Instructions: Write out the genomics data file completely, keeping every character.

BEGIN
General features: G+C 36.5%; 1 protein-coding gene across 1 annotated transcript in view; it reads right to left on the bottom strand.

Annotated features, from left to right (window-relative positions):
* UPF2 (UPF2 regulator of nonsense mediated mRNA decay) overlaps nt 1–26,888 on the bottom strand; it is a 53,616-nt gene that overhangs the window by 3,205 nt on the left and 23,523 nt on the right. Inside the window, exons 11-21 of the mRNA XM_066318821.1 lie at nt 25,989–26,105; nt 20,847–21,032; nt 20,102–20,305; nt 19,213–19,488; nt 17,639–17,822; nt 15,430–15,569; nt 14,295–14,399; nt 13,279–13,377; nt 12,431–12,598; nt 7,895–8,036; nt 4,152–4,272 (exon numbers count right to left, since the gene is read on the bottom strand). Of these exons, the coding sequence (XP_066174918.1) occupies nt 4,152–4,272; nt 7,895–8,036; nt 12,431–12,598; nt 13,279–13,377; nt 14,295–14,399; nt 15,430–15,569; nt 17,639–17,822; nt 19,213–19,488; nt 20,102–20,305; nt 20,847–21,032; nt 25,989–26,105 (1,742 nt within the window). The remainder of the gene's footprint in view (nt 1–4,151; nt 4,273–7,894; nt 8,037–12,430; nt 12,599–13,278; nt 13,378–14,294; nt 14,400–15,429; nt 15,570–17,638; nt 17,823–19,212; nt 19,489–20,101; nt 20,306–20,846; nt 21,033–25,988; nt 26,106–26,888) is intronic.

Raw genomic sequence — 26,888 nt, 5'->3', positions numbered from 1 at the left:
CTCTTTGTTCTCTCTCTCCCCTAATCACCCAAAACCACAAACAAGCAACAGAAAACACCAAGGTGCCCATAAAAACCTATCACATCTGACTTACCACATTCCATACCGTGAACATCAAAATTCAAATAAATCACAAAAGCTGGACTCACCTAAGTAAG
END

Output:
General features: G+C 36.5%; 1 protein-coding gene across 1 annotated transcript in view; it reads right to left on the bottom strand.

Annotated features, from left to right (window-relative positions):
* UPF2 (UPF2 regulator of nonsense mediated mRNA decay) overlaps nt 1–26,888 on the bottom strand; it is a 53,616-nt gene that overhangs the window by 3,205 nt on the left and 23,523 nt on the right. Inside the window, exons 11-21 of the mRNA XM_066318821.1 lie at nt 25,989–26,105; nt 20,847–21,032; nt 20,102–20,305; nt 19,213–19,488; nt 17,639–17,822; nt 15,430–15,569; nt 14,295–14,399; nt 13,279–13,377; nt 12,431–12,598; nt 7,895–8,036; nt 4,152–4,272 (exon numbers count right to left, since the gene is read on the bottom strand). Of these exons, the coding sequence (XP_066174918.1) occupies nt 4,152–4,272; nt 7,895–8,036; nt 12,431–12,598; nt 13,279–13,377; nt 14,295–14,399; nt 15,430–15,569; nt 17,639–17,822; nt 19,213–19,488; nt 20,102–20,305; nt 20,847–21,032; nt 25,989–26,105 (1,742 nt within the window). The remainder of the gene's footprint in view (nt 1–4,151; nt 4,273–7,894; nt 8,037–12,430; nt 12,599–13,278; nt 13,378–14,294; nt 14,400–15,429; nt 15,570–17,638; nt 17,823–19,212; nt 19,489–20,101; nt 20,306–20,846; nt 21,033–25,988; nt 26,106–26,888) is intronic.

Raw genomic sequence — 26,888 nt, 5'->3', positions numbered from 1 at the left:
CTCTTTGTTCTCTCTCTCCCCTAATCACCCAAAACCACAAACAAGCAACAGAAAACACCAAGGTGCCCATAAAAACCTATCACATCTGACTTACCACATTCCATACCGTGAACATCAAAATTCAAATAAATCACAAAAGCTGGACTCACCTAAGTAAG